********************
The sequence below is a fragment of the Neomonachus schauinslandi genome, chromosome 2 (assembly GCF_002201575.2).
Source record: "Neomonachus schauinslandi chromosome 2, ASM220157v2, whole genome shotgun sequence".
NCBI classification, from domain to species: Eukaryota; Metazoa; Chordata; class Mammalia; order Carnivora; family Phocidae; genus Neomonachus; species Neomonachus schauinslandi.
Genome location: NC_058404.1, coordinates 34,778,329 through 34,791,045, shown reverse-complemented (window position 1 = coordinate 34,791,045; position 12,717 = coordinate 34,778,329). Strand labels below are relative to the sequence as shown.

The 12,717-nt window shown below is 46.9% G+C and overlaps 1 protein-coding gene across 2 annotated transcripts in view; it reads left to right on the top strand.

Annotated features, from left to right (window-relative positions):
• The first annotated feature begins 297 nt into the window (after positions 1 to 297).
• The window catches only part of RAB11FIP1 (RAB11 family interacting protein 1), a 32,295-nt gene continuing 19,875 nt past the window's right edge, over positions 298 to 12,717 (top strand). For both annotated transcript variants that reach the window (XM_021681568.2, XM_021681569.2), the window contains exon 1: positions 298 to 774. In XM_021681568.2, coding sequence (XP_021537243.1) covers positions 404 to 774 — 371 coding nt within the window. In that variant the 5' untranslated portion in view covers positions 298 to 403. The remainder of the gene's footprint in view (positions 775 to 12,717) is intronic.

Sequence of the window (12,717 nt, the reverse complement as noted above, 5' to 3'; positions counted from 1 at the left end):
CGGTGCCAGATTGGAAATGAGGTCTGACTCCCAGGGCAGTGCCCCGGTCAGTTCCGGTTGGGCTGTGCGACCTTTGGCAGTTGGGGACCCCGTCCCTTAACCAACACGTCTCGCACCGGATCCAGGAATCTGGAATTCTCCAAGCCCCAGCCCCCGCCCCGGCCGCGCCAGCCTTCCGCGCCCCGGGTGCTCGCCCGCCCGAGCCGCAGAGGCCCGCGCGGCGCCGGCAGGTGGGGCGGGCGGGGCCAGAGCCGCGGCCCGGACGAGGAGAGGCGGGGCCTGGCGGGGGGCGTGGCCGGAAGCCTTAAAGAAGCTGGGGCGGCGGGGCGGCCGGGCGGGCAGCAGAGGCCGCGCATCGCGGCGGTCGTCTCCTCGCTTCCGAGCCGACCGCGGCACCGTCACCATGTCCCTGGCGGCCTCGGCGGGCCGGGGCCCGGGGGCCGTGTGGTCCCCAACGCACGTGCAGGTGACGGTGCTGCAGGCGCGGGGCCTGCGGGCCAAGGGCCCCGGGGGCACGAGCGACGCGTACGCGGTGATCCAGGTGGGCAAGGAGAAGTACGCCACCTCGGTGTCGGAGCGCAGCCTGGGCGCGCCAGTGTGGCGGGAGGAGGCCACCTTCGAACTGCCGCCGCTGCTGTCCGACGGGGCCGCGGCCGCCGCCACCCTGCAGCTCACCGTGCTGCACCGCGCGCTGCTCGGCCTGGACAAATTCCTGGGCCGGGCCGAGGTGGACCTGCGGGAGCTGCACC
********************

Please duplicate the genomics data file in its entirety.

The sequence below is a fragment of the Neomonachus schauinslandi genome, chromosome 2 (assembly GCF_002201575.2).
Source record: "Neomonachus schauinslandi chromosome 2, ASM220157v2, whole genome shotgun sequence".
NCBI classification, from domain to species: Eukaryota; Metazoa; Chordata; class Mammalia; order Carnivora; family Phocidae; genus Neomonachus; species Neomonachus schauinslandi.
Genome location: NC_058404.1, coordinates 34,778,329 through 34,791,045, shown reverse-complemented (window position 1 = coordinate 34,791,045; position 12,717 = coordinate 34,778,329). Strand labels below are relative to the sequence as shown.

The 12,717-nt window shown below is 46.9% G+C and overlaps 1 protein-coding gene across 2 annotated transcripts in view; it reads left to right on the top strand.

Annotated features, from left to right (window-relative positions):
• The first annotated feature begins 297 nt into the window (after positions 1 to 297).
• The window catches only part of RAB11FIP1 (RAB11 family interacting protein 1), a 32,295-nt gene continuing 19,875 nt past the window's right edge, over positions 298 to 12,717 (top strand). For both annotated transcript variants that reach the window (XM_021681568.2, XM_021681569.2), the window contains exon 1: positions 298 to 774. In XM_021681568.2, coding sequence (XP_021537243.1) covers positions 404 to 774 — 371 coding nt within the window. In that variant the 5' untranslated portion in view covers positions 298 to 403. The remainder of the gene's footprint in view (positions 775 to 12,717) is intronic.

Sequence of the window (12,717 nt, the reverse complement as noted above, 5' to 3'; positions counted from 1 at the left end):
CGGTGCCAGATTGGAAATGAGGTCTGACTCCCAGGGCAGTGCCCCGGTCAGTTCCGGTTGGGCTGTGCGACCTTTGGCAGTTGGGGACCCCGTCCCTTAACCAACACGTCTCGCACCGGATCCAGGAATCTGGAATTCTCCAAGCCCCAGCCCCCGCCCCGGCCGCGCCAGCCTTCCGCGCCCCGGGTGCTCGCCCGCCCGAGCCGCAGAGGCCCGCGCGGCGCCGGCAGGTGGGGCGGGCGGGGCCAGAGCCGCGGCCCGGACGAGGAGAGGCGGGGCCTGGCGGGGGGCGTGGCCGGAAGCCTTAAAGAAGCTGGGGCGGCGGGGCGGCCGGGCGGGCAGCAGAGGCCGCGCATCGCGGCGGTCGTCTCCTCGCTTCCGAGCCGACCGCGGCACCGTCACCATGTCCCTGGCGGCCTCGGCGGGCCGGGGCCCGGGGGCCGTGTGGTCCCCAACGCACGTGCAGGTGACGGTGCTGCAGGCGCGGGGCCTGCGGGCCAAGGGCCCCGGGGGCACGAGCGACGCGTACGCGGTGATCCAGGTGGGCAAGGAGAAGTACGCCACCTCGGTGTCGGAGCGCAGCCTGGGCGCGCCAGTGTGGCGGGAGGAGGCCACCTTCGAACTGCCGCCGCTGCTGTCCGACGGGGCCGCGGCCGCCGCCACCCTGCAGCTCACCGTGCTGCACCGCGCGCTGCTCGGCCTGGACAAATTCCTGGGCCGGGCCGAGGTGGACCTGCGGGAGCTGCACC